Monitoring and experiment on the effect of freeze-thaw on soil cutting slope stability

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Abstract

It is the main problem for highway in seasonal frozen regions that soil cutting slope instability causing by freeze-thaw. The change in soil moisture is important factor for soil cutting slope landsliding. Relying on the silty clay slope, which is in the highway expansion project from Fangzheng to Harbin, using field monitoring, and indoor test, the soil moisture varying with ground temperature and the effect of soil moisture on soil physical and mechanical indexes were studied. Triaxial test results show that: When the soil water content is less than the optimum water content, the soil cohesion increases with increasing moisture, when the soil water content is bigger than the optimum water content, the soil cohesion decreases with increasing moisture. The peak value of soil cohesion is near the optimum water content. The internal friction angle of soil decreases with the increasing moisture. Soil cohesion decreases with the increasing freeze-thaw cycles. Field monitoring result indicates that, during the process of soil freezing, there will appear the cracks caused by temperature shrinkage which destroy integrated strength of the slope. Moisture migrates to the freezing-front due to the cracks caused by temperature shrinkage. In the melting period of spring, because of the accumulating water within the cracks, and longer duration of zero temperature below the surface, the melting water is hampered, when soil body temperature reaches 0.1°C, the frozen water within the soil body melt rapidly. All of these leads to the water content in shallow slope too high, soil shear strength decreases, and then cutting slope landslides. © 2011 Published by Elsevier Ltd.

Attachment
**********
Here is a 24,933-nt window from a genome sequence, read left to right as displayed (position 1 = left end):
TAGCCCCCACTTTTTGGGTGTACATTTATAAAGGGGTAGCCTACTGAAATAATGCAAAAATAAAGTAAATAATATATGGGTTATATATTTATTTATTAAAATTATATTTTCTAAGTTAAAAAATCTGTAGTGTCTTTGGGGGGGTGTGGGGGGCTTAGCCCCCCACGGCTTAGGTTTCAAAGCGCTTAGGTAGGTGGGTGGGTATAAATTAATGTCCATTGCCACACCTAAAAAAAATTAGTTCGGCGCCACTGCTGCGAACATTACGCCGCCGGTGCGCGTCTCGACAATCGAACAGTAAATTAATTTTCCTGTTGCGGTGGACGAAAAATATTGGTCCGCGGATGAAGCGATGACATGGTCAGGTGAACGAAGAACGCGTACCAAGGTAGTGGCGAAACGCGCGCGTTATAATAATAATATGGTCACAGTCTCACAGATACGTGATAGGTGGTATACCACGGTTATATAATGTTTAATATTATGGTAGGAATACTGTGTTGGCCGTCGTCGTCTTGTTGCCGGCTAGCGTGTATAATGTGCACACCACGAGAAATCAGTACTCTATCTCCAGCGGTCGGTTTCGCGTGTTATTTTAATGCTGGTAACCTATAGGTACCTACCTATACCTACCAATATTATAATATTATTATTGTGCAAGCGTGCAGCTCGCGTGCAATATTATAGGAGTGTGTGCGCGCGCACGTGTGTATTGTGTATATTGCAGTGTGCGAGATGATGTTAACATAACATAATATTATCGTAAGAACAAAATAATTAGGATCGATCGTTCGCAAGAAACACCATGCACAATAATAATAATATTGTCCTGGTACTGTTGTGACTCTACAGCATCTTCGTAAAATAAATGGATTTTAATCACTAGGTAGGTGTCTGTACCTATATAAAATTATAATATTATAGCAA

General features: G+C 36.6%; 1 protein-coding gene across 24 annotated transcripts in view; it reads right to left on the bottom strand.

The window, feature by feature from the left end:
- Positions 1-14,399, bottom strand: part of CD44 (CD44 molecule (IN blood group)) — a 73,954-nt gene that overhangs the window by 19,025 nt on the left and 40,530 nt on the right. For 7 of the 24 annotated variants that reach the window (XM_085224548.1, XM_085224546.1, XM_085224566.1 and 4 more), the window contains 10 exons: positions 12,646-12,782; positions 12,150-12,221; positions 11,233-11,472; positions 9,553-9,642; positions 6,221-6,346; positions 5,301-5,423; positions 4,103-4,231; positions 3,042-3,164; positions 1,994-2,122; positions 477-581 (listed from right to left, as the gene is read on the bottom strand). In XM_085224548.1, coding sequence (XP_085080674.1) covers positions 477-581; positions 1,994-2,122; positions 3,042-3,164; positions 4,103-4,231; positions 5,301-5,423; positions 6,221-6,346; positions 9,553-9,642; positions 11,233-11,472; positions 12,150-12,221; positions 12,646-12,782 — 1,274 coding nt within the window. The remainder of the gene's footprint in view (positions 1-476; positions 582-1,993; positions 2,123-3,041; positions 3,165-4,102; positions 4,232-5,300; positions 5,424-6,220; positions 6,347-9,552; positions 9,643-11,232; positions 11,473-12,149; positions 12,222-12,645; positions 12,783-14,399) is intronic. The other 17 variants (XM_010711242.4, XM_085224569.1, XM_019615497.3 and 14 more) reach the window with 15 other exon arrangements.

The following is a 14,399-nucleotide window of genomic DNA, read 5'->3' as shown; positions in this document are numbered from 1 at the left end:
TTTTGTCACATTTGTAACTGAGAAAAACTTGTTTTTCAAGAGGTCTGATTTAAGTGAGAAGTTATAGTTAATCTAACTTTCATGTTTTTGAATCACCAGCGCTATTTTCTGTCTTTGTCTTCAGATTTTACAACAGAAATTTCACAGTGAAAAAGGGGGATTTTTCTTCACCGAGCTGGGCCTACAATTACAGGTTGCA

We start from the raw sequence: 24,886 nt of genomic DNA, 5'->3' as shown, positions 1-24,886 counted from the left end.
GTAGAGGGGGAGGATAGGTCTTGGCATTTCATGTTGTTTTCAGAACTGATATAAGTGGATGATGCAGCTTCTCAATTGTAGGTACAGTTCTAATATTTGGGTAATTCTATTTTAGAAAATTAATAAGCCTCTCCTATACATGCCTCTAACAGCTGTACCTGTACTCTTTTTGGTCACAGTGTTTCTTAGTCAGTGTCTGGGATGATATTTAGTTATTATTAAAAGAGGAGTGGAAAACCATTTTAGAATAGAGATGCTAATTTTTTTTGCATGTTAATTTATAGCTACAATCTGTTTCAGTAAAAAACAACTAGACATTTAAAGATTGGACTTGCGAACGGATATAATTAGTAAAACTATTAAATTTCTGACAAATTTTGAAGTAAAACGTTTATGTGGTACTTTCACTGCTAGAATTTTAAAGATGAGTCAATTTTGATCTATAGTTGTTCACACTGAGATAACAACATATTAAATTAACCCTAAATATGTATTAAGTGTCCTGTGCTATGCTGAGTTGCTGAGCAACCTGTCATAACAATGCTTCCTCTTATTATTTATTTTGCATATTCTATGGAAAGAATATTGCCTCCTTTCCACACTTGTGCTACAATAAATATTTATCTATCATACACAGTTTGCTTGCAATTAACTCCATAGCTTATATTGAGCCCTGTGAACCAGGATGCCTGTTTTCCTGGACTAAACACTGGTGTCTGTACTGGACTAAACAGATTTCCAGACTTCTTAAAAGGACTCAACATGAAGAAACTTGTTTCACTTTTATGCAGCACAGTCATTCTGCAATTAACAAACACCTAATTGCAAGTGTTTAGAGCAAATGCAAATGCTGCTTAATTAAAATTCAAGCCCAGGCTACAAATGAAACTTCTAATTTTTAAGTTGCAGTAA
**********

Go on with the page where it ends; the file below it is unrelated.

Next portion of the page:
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Guo, Y., & Shan, W. (2011). Monitoring and experiment on the effect of freeze-thaw on soil cutting slope stability. In Procedia Environmental Sciences (Vol. 10, pp. 1115–1121). Elsevier B.V. https://doi.org/10.1016/j.proenv.2011.09.178

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